# Table of operator precedence #348

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opened this Issue Jul 1, 2013 · 5 comments

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### mikeshulman commented Jul 1, 2013

 From Dan Piponi on G+: So pretty please can we have a table of operator precedence near the index of symbols in the HoTT book? I know I'm not the only one who has trouble with this when reading papers on computer science and logic. It's nice that the HoTT book does state how tightly operators bind. But why not put all the information together in a table instead scattering it through the text?﻿
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### mikeshulman commented Jul 1, 2013

 I thought in general we were pretty comprehensive about including parentheses whenever there is any potential ambiguity. The only "precedence rules" I can think of offhand that would go in such a table are the fact that quantifiers scope over the rest of a type expression. What else are you thinking of?

### dpiponi commented Jul 1, 2013

 the fact that quantifiers scope over the rest of a type expression That's one. There are uses of pairs of infix operators from o, x, ->, ~, =, and : that don't use parentheses (eg. a o b ~ c). When you're learning a whole bunch of new stuff, and you're not 100% sure of what's going on, having a little help when parsing expressions goes a long way, and I think it helps to be able to parse expressions without knowing anything about the semantics. (HoTT is way better than most logic texts. I have a really hard time with turnstiles, colons and commas but HoTT doesn't have any of that, and you do use parentheses a lot.)
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### mikeshulman commented Jul 1, 2013

 Okay, this seems like a reasonable suggestion, but we need to figure out what the precedences should be. Clearly \circ has higher precedence than ~ or =, and judgments like : and == have lower precedence than anything else. I guess probably \times and + have higher precedence than \rightarrow. I'm not sure about the relative precedence of -> and =, I would probably always include parentheses when mixing those. Hmm. Would it be too much trouble to make a note of whatever examples you come across in your reading? Another option would be to just insert parentheses everywhere, I guess. I'm glad to hear you appreciate the avoidance of turnstiles and commas. We made a conscious decision to avoid those entirely, and it's nice to get feedback that it was a good decision (although I didn't really have any doubt myself).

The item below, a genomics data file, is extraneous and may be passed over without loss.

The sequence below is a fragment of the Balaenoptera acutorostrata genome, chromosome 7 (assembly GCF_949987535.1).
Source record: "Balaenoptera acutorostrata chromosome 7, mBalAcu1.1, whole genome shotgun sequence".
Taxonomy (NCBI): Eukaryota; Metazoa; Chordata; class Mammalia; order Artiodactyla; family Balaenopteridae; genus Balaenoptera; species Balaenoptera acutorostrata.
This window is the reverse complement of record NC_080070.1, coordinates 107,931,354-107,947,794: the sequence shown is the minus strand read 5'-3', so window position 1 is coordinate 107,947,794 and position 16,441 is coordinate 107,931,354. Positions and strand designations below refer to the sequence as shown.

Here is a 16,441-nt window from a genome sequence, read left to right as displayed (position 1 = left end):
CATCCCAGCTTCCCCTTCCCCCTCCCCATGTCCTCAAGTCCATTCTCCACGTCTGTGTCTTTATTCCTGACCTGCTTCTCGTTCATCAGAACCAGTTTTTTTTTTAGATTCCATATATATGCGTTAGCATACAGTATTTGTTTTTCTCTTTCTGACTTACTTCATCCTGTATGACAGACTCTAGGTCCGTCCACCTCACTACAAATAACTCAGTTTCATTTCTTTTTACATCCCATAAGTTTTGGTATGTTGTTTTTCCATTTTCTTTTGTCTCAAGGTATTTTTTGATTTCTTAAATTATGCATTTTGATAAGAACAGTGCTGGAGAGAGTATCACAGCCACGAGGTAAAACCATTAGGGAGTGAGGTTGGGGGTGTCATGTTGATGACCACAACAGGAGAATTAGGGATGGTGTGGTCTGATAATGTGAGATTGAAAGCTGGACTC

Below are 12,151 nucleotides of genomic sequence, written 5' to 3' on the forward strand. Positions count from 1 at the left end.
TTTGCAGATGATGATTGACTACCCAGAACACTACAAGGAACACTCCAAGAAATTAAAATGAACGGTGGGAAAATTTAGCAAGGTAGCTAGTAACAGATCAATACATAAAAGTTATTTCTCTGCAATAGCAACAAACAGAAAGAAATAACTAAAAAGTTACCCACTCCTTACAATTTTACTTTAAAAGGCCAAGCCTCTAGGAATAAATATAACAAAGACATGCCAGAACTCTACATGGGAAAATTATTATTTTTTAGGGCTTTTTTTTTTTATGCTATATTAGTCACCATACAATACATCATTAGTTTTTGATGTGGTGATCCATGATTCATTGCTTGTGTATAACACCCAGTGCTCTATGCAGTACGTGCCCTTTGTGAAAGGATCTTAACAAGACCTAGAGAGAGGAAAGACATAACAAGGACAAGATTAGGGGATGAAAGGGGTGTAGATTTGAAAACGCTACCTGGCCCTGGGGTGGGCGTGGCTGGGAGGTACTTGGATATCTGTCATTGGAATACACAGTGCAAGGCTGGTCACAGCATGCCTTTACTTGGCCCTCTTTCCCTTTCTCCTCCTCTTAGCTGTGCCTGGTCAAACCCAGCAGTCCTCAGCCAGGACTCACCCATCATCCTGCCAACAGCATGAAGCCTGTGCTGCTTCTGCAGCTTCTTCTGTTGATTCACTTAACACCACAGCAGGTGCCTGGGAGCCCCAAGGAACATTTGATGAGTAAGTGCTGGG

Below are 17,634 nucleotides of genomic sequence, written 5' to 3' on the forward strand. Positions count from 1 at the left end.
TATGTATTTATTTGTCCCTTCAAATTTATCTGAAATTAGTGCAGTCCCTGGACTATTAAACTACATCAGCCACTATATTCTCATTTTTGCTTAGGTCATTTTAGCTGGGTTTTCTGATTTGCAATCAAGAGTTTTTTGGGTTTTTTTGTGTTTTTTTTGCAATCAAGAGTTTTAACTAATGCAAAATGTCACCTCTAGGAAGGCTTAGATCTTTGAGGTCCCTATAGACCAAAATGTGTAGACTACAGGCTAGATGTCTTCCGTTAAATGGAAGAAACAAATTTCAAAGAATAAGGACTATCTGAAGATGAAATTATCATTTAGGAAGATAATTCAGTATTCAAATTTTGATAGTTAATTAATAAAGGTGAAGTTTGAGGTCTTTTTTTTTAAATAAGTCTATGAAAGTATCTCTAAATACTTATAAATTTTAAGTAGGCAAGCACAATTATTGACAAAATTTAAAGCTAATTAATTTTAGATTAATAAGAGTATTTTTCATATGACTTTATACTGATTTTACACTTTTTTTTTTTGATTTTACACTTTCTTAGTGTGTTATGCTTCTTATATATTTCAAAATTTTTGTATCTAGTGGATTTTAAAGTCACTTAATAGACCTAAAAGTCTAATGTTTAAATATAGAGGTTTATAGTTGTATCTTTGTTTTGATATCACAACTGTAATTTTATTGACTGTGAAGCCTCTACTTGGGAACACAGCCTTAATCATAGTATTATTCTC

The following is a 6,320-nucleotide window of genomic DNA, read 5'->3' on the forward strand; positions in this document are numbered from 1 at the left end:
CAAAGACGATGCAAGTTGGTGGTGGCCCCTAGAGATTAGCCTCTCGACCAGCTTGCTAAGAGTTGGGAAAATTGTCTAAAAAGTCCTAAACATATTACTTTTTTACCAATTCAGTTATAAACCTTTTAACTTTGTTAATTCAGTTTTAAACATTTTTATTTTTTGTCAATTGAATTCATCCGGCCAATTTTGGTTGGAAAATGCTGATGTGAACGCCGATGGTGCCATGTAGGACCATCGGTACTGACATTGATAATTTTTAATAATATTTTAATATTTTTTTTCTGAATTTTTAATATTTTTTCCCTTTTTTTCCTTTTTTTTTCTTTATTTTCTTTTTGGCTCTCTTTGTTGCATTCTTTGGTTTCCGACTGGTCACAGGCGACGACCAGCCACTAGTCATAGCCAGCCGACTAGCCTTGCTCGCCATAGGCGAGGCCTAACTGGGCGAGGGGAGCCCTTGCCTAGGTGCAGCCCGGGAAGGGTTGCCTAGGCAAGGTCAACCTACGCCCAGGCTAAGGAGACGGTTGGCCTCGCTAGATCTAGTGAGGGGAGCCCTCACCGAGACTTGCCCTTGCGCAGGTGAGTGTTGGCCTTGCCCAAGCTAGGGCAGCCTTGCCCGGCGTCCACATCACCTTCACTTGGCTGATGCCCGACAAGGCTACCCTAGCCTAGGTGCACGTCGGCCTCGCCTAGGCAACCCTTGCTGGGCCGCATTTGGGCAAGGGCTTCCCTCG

### mdnahas commented Jul 1, 2013

 There is a quote I like from an O'Reilley book about C. It goes something like "The real C gurus don't need to know all the operator precedences, because they assume the people reading their code know only the most common rules of precedences. The gurus stick in parens in all other cases." So, I would say define only the most common ones and encourage everyone (esp. HoTT book authors) to use parentheses. Mike N. On Jul 1, 2013, at 8:19, Mike Shulman notifications@github.com wrote: Okay, this seems like a reasonable suggestion, but we need to figure out what the precedences should be. Clearly \circ has higher precedence than ~ or =, and judgments like : and == have lower precedence than anything else. I guess probably \times and + have higher precedence than \rightarrow. I'm not sure about the relative precedence of -> and =, I would probably always include parentheses when mixing those. Hmm. Would it be too much trouble to make a note of whatever examples you come across in your reading? Another option would be to just insert parentheses everywhere, I guess. I'm glad to hear you appreciate the avoidance of turnstiles and commas. We made a conscious decision to avoid those entirely, and it's nice to get feedback that it was a good decision (although I didn't really have any doubt myself). — Reply to this email directly or view it on GitHub.

### dpiponi commented Jul 1, 2013

 Great idea. I'll keep notes about precedence as I read the book.